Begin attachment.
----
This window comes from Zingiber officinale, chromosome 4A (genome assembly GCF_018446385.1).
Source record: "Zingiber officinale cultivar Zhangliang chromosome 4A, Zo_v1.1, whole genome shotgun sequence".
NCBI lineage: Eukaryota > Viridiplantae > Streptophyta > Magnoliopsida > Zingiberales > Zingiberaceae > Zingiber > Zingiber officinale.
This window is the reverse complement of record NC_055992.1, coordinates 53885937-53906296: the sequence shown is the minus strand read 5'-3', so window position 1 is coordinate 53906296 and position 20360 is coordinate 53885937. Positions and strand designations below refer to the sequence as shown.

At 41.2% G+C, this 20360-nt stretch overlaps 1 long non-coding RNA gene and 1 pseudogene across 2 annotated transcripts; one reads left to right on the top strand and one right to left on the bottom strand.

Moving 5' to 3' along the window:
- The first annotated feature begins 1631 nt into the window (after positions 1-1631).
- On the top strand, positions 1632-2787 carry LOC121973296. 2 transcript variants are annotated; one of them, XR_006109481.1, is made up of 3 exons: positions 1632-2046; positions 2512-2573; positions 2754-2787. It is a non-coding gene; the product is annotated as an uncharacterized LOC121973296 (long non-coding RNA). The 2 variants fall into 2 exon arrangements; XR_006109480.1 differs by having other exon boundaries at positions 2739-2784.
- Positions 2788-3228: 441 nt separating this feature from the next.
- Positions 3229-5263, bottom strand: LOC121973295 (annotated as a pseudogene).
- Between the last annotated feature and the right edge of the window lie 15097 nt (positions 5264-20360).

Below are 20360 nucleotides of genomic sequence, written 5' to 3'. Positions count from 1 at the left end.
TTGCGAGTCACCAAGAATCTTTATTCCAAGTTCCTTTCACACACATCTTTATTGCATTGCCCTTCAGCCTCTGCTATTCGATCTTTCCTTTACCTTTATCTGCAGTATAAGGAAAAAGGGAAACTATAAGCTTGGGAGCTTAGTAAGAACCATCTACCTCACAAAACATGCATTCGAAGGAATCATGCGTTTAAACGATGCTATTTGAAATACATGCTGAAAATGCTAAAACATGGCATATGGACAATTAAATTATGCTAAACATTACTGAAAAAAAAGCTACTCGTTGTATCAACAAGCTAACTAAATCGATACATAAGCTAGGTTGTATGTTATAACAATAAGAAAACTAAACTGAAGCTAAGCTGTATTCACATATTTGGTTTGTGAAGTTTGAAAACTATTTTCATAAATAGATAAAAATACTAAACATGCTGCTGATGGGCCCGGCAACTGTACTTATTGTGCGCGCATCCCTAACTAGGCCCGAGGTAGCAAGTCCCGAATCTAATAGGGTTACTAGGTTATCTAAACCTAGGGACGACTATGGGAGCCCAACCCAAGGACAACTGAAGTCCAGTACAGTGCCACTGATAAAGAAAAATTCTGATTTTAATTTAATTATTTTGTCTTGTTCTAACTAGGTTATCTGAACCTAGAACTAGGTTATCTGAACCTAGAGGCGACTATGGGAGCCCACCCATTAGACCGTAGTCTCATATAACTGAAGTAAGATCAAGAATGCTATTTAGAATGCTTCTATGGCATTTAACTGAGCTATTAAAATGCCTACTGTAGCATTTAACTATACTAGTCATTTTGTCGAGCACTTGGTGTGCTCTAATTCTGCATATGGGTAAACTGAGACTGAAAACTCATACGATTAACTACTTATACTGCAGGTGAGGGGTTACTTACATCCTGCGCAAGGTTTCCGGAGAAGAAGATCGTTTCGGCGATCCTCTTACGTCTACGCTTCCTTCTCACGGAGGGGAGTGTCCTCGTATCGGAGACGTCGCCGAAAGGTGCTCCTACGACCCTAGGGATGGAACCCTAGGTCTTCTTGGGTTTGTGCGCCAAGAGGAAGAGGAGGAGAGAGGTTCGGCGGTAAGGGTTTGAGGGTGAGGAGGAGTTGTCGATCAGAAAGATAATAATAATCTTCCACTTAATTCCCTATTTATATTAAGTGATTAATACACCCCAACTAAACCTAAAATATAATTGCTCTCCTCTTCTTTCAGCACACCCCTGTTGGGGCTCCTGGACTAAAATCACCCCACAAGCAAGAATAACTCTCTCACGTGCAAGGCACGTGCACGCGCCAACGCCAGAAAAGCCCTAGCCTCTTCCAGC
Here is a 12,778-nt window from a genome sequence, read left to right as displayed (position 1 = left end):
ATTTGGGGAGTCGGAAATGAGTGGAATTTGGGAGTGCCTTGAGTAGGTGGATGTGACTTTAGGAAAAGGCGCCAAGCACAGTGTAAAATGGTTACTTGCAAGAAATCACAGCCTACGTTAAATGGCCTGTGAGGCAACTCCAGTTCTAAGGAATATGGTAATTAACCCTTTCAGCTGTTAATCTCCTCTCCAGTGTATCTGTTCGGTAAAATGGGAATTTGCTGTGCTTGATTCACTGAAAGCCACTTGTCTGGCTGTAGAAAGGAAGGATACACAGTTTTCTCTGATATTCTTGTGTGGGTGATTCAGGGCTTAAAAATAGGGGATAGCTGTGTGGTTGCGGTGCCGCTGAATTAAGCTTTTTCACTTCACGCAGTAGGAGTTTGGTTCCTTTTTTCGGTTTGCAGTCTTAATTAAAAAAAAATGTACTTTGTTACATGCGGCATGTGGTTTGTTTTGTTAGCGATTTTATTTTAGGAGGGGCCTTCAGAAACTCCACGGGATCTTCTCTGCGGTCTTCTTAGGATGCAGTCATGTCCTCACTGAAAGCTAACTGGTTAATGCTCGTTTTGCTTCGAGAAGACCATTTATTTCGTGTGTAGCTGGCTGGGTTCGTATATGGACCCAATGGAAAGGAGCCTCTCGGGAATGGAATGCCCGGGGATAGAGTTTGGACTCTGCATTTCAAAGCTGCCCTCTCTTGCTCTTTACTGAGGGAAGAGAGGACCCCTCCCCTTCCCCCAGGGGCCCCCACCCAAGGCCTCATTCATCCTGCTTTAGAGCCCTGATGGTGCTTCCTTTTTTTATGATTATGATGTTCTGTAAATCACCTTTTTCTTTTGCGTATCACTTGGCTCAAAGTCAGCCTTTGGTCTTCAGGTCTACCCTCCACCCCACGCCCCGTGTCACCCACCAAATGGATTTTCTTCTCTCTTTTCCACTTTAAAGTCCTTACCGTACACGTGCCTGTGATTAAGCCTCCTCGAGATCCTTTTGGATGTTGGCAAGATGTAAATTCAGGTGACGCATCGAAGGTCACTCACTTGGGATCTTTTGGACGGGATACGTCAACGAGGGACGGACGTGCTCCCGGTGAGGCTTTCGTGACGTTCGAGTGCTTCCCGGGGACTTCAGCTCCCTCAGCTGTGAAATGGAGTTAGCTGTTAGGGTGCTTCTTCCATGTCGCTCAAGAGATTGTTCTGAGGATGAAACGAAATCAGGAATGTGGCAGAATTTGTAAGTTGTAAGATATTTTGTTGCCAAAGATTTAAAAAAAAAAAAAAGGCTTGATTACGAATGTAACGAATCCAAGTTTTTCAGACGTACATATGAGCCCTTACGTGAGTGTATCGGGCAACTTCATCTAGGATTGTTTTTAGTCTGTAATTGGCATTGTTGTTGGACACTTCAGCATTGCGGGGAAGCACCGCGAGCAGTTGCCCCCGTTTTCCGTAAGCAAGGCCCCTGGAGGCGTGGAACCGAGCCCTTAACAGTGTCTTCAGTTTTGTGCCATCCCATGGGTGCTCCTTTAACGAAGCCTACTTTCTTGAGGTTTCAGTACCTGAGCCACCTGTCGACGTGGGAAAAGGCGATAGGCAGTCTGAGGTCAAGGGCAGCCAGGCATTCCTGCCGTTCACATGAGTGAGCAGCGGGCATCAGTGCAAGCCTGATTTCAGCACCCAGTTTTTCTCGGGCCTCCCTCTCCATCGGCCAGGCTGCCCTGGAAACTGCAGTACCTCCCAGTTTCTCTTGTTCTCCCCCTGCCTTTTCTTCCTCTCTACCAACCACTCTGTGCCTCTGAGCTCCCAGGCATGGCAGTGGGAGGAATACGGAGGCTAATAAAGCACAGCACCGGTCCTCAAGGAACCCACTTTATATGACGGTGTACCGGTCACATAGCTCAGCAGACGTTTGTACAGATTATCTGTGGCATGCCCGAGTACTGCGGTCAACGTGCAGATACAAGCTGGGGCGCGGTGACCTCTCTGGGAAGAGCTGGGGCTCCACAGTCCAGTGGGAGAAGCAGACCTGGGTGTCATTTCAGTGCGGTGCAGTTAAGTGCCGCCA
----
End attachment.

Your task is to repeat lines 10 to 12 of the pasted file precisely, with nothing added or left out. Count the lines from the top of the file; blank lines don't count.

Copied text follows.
- Positions 3229-5263, bottom strand: LOC121973295 (annotated as a pseudogene).
- Between the last annotated feature and the right edge of the window lie 15097 nt (positions 5264-20360).

Below are 20360 nucleotides of genomic sequence, written 5' to 3'. Positions count from 1 at the left end.